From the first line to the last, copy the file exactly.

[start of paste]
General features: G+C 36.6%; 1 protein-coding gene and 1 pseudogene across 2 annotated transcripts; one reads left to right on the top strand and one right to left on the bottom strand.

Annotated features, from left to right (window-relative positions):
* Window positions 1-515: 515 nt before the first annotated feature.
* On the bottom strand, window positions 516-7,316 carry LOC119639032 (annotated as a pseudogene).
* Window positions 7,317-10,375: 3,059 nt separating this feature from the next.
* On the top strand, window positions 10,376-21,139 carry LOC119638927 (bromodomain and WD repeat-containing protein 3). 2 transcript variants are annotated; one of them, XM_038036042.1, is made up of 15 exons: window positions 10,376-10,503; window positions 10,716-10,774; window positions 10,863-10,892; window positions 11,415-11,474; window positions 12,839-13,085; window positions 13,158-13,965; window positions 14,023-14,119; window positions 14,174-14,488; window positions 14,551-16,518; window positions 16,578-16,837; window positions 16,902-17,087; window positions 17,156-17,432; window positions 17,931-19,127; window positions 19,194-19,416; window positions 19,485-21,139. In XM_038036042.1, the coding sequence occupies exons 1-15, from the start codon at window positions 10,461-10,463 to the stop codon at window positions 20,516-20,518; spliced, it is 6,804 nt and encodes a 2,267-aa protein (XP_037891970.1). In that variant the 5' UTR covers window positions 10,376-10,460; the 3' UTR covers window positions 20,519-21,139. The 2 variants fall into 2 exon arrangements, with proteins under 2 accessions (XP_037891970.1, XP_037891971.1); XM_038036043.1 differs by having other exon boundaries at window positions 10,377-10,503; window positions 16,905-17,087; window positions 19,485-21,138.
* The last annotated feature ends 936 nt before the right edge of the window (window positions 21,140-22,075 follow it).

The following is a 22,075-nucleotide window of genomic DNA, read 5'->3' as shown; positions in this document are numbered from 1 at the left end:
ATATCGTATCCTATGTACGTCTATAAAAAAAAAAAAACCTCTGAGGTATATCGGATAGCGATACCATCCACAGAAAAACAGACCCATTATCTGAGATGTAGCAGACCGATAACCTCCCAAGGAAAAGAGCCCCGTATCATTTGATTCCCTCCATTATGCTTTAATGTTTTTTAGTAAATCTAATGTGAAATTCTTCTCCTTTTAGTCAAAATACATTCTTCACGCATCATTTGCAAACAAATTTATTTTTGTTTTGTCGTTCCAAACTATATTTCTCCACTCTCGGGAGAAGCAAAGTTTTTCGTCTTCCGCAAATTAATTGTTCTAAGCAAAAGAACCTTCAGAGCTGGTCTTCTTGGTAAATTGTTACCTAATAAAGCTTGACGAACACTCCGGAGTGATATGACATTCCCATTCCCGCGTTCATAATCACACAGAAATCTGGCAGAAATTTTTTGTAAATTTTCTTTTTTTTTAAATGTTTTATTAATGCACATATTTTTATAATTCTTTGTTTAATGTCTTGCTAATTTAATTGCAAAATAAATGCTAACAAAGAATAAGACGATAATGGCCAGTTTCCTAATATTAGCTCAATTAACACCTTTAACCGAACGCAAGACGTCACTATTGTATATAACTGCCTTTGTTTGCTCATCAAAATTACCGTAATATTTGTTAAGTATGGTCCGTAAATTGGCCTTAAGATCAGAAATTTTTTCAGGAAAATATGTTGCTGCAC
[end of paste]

General features: G+C 36.6%; 1 protein-coding gene and 1 pseudogene across 2 annotated transcripts; one reads left to right on the top strand and one right to left on the bottom strand.

Annotated features, from left to right (window-relative positions):
* Window positions 1-515: 515 nt before the first annotated feature.
* On the bottom strand, window positions 516-7,316 carry LOC119639032 (annotated as a pseudogene).
* Window positions 7,317-10,375: 3,059 nt separating this feature from the next.
* On the top strand, window positions 10,376-21,139 carry LOC119638927 (bromodomain and WD repeat-containing protein 3). 2 transcript variants are annotated; one of them, XM_038036042.1, is made up of 15 exons: window positions 10,376-10,503; window positions 10,716-10,774; window positions 10,863-10,892; window positions 11,415-11,474; window positions 12,839-13,085; window positions 13,158-13,965; window positions 14,023-14,119; window positions 14,174-14,488; window positions 14,551-16,518; window positions 16,578-16,837; window positions 16,902-17,087; window positions 17,156-17,432; window positions 17,931-19,127; window positions 19,194-19,416; window positions 19,485-21,139. In XM_038036042.1, the coding sequence occupies exons 1-15, from the start codon at window positions 10,461-10,463 to the stop codon at window positions 20,516-20,518; spliced, it is 6,804 nt and encodes a 2,267-aa protein (XP_037891970.1). In that variant the 5' UTR covers window positions 10,376-10,460; the 3' UTR covers window positions 20,519-21,139. The 2 variants fall into 2 exon arrangements, with proteins under 2 accessions (XP_037891970.1, XP_037891971.1); XM_038036043.1 differs by having other exon boundaries at window positions 10,377-10,503; window positions 16,905-17,087; window positions 19,485-21,138.
* The last annotated feature ends 936 nt before the right edge of the window (window positions 21,140-22,075 follow it).

The following is a 22,075-nucleotide window of genomic DNA, read 5'->3' as shown; positions in this document are numbered from 1 at the left end:
ATATCGTATCCTATGTACGTCTATAAAAAAAAAAAAACCTCTGAGGTATATCGGATAGCGATACCATCCACAGAAAAACAGACCCATTATCTGAGATGTAGCAGACCGATAACCTCCCAAGGAAAAGAGCCCCGTATCATTTGATTCCCTCCATTATGCTTTAATGTTTTTTAGTAAATCTAATGTGAAATTCTTCTCCTTTTAGTCAAAATACATTCTTCACGCATCATTTGCAAACAAATTTATTTTTGTTTTGTCGTTCCAAACTATATTTCTCCACTCTCGGGAGAAGCAAAGTTTTTCGTCTTCCGCAAATTAATTGTTCTAAGCAAAAGAACCTTCAGAGCTGGTCTTCTTGGTAAATTGTTACCTAATAAAGCTTGACGAACACTCCGGAGTGATATGACATTCCCATTCCCGCGTTCATAATCACACAGAAATCTGGCAGAAATTTTTTGTAAATTTTCTTTTTTTTTAAATGTTTTATTAATGCACATATTTTTATAATTCTTTGTTTAATGTCTTGCTAATTTAATTGCAAAATAAATGCTAACAAAGAATAAGACGATAATGGCCAGTTTCCTAATATTAGCTCAATTAACACCTTTAACCGAACGCAAGACGTCACTATTGTATATAACTGCCTTTGTTTGCTCATCAAAATTACCGTAATATTTGTTAAGTATGGTCCGTAAATTGGCCTTAAGATCAGAAATTTTTTCAGGAAAATATGTTGCTGCAC